HARTFORD, Conn. (WTNH) — Police departments across the state are in the beginning stages of implementing joint task forces to address the dramatic increases in both gun violence and auto thefts, issues cities and towns have been facing on their own.
Now, Connecticut State Police are encouraging police chiefs from around the state to connect with neighboring towns to get to the bottom of the upticks.
State officials identified eight epicenters of auto thefts across Connecticut including in Hartford. And the list extends to cities and towns like New Britain, Meriden, Bridgeport, Stamford, New Haven, Waterbury, and New London.
Department of Emergency Service and Public Protection Commissioner James Rovella gathered the chiefs from those identified police departments to encourage the regional task force efforts and to share information and resources about stolen cars.
Assistant to Commissioner Rovella, Brian Foley, said, “State police, the state of Connecticut doesn’t want to come in and take over. We know in each of those epicenters, there are urban police departments, and those chiefs and the surrounding communities know best in terms of how to police their own communities.”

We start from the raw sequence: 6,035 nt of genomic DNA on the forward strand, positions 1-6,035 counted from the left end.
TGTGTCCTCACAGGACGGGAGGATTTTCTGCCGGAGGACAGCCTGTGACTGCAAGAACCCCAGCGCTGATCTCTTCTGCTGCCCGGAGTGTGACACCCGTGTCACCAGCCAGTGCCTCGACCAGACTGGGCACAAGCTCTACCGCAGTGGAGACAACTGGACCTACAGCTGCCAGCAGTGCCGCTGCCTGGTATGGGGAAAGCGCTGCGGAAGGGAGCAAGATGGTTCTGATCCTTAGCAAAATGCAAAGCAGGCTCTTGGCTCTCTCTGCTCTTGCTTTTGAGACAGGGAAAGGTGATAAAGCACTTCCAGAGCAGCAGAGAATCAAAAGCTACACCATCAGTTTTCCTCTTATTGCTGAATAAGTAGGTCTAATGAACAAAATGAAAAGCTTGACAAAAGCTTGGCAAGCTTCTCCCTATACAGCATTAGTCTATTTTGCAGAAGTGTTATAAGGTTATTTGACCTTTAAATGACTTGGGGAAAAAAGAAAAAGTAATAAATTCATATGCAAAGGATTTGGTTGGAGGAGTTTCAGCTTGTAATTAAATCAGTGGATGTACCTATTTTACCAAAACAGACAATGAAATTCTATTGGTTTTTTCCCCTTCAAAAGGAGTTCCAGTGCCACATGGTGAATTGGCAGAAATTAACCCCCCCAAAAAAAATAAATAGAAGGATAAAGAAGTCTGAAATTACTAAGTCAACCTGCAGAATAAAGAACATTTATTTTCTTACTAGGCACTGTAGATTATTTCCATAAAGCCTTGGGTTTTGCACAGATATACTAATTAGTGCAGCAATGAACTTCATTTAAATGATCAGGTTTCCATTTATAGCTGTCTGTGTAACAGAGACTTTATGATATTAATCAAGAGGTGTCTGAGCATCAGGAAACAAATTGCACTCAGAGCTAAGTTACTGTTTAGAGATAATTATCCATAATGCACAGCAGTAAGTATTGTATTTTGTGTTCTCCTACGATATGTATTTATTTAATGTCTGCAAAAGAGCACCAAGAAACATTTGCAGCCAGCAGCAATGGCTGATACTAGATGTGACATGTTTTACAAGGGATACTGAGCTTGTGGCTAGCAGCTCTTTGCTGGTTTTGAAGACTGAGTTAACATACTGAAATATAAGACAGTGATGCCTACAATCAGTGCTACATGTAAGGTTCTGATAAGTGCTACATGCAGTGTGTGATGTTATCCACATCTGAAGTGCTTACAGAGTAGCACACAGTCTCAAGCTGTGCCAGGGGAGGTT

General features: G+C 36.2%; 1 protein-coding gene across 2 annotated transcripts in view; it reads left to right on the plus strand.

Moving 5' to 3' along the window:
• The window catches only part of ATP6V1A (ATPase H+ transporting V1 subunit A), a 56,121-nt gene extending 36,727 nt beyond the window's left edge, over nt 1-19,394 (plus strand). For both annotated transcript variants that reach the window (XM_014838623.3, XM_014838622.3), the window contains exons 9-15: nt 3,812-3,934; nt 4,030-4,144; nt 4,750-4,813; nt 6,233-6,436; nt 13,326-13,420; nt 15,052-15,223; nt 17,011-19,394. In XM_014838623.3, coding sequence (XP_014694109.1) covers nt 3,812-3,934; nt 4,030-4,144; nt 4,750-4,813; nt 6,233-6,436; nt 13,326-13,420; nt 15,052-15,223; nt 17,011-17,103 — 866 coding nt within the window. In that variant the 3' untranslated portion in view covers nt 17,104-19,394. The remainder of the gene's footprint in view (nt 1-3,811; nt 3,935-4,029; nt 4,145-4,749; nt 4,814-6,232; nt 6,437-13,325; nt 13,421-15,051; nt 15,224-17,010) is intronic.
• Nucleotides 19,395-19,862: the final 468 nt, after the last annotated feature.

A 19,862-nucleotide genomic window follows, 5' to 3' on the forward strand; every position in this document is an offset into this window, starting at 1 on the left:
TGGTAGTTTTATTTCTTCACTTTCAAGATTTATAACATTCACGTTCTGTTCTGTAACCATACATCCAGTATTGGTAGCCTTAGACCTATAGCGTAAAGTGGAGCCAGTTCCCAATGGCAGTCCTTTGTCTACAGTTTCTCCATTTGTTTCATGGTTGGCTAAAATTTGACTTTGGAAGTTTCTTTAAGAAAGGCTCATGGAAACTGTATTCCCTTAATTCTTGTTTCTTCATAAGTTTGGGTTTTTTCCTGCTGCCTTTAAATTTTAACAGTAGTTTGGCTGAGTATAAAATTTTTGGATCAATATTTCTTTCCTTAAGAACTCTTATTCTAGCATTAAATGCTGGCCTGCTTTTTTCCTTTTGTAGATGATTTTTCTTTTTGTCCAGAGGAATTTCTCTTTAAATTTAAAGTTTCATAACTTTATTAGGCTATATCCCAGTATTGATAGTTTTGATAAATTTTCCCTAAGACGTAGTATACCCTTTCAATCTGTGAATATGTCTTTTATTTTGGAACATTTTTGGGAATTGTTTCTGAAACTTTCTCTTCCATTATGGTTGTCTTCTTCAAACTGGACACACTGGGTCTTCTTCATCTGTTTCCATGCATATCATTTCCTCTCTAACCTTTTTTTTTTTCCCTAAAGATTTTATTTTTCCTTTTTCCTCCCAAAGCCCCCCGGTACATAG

The other part of this battle is addressing juveniles who get caught up in these car theft crimes and gun violence. State officials told News 8 there is an uptick in both violent crime and auto thefts and it’s becoming an intertwined issue.
As cars get stolen, they are used recklessly and often used to commit other crimes. So officials say this push is two-fold.
Deborah Davis of Mothers United Against Violence said, “I think the community should be connected and I think we should have that collaborative environment to create communication going forward…Because if one town provides some of the support to prevent some of the spillover going over into other towns then we would have done the job to prevent something from happening in another town.”
Gov. Ned Lamont sees the issue clearly and has directed $5-million of federal CARES Act money toward the solution. Something Foley says is the first step in addressing the ongoing issue.
“At least half of this money will be funding directly to police, to address these issues,” Foley explained. “Each town has a lot of information and a lot of issues and it’s about sharing that information, sharing that intelligence and we want those towns to come up with the best ways to combat it.”
As for the funding, it’s not clear at this time how that money will be distributed between gun violence and car theft prevention, but Foley said State Police are there to assist the local departments in their task force efforts.